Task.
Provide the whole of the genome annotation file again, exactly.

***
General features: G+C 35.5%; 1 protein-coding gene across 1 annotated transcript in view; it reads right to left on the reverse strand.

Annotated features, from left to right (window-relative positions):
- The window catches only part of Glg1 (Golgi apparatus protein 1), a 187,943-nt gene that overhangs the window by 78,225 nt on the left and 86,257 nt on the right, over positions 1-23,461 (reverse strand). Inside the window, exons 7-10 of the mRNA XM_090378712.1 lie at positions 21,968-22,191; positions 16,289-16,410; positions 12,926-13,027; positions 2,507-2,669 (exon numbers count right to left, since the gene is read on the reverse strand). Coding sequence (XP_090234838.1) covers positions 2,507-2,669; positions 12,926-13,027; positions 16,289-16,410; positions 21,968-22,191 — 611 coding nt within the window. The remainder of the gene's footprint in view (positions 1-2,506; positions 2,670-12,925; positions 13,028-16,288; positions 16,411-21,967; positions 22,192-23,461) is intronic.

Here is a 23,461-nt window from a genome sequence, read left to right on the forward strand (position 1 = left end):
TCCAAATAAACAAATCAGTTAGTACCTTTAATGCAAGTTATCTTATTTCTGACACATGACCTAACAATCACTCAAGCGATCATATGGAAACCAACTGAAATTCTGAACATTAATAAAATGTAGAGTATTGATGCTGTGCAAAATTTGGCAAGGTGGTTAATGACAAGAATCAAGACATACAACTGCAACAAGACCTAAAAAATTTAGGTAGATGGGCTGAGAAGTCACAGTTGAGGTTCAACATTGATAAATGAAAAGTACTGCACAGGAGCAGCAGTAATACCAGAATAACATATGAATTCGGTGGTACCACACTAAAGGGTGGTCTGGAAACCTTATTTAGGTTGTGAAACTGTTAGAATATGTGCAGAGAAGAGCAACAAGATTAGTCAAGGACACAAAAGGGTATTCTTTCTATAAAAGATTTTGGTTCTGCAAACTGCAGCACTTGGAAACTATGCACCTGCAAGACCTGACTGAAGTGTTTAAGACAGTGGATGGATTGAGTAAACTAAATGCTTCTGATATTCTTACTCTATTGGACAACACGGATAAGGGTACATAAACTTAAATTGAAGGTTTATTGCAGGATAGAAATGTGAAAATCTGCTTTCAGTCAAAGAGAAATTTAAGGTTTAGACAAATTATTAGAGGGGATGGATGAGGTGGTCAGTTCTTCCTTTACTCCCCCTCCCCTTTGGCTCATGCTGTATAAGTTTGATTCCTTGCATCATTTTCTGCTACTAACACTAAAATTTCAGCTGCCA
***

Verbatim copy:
General features: G+C 35.5%; 1 protein-coding gene across 1 annotated transcript in view; it reads right to left on the reverse strand.

Annotated features, from left to right (window-relative positions):
- The window catches only part of Glg1 (Golgi apparatus protein 1), a 187,943-nt gene that overhangs the window by 78,225 nt on the left and 86,257 nt on the right, over positions 1-23,461 (reverse strand). Inside the window, exons 7-10 of the mRNA XM_090378712.1 lie at positions 21,968-22,191; positions 16,289-16,410; positions 12,926-13,027; positions 2,507-2,669 (exon numbers count right to left, since the gene is read on the reverse strand). Coding sequence (XP_090234838.1) covers positions 2,507-2,669; positions 12,926-13,027; positions 16,289-16,410; positions 21,968-22,191 — 611 coding nt within the window. The remainder of the gene's footprint in view (positions 1-2,506; positions 2,670-12,925; positions 13,028-16,288; positions 16,411-21,967; positions 22,192-23,461) is intronic.

Here is a 23,461-nt window from a genome sequence, read left to right on the forward strand (position 1 = left end):
TCCAAATAAACAAATCAGTTAGTACCTTTAATGCAAGTTATCTTATTTCTGACACATGACCTAACAATCACTCAAGCGATCATATGGAAACCAACTGAAATTCTGAACATTAATAAAATGTAGAGTATTGATGCTGTGCAAAATTTGGCAAGGTGGTTAATGACAAGAATCAAGACATACAACTGCAACAAGACCTAAAAAATTTAGGTAGATGGGCTGAGAAGTCACAGTTGAGGTTCAACATTGATAAATGAAAAGTACTGCACAGGAGCAGCAGTAATACCAGAATAACATATGAATTCGGTGGTACCACACTAAAGGGTGGTCTGGAAACCTTATTTAGGTTGTGAAACTGTTAGAATATGTGCAGAGAAGAGCAACAAGATTAGTCAAGGACACAAAAGGGTATTCTTTCTATAAAAGATTTTGGTTCTGCAAACTGCAGCACTTGGAAACTATGCACCTGCAAGACCTGACTGAAGTGTTTAAGACAGTGGATGGATTGAGTAAACTAAATGCTTCTGATATTCTTACTCTATTGGACAACACGGATAAGGGTACATAAACTTAAATTGAAGGTTTATTGCAGGATAGAAATGTGAAAATCTGCTTTCAGTCAAAGAGAAATTTAAGGTTTAGACAAATTATTAGAGGGGATGGATGAGGTGGTCAGTTCTTCCTTTACTCCCCCTCCCCTTTGGCTCATGCTGTATAAGTTTGATTCCTTGCATCATTTTCTGCTACTAACACTAAAATTTCAGCTGCCA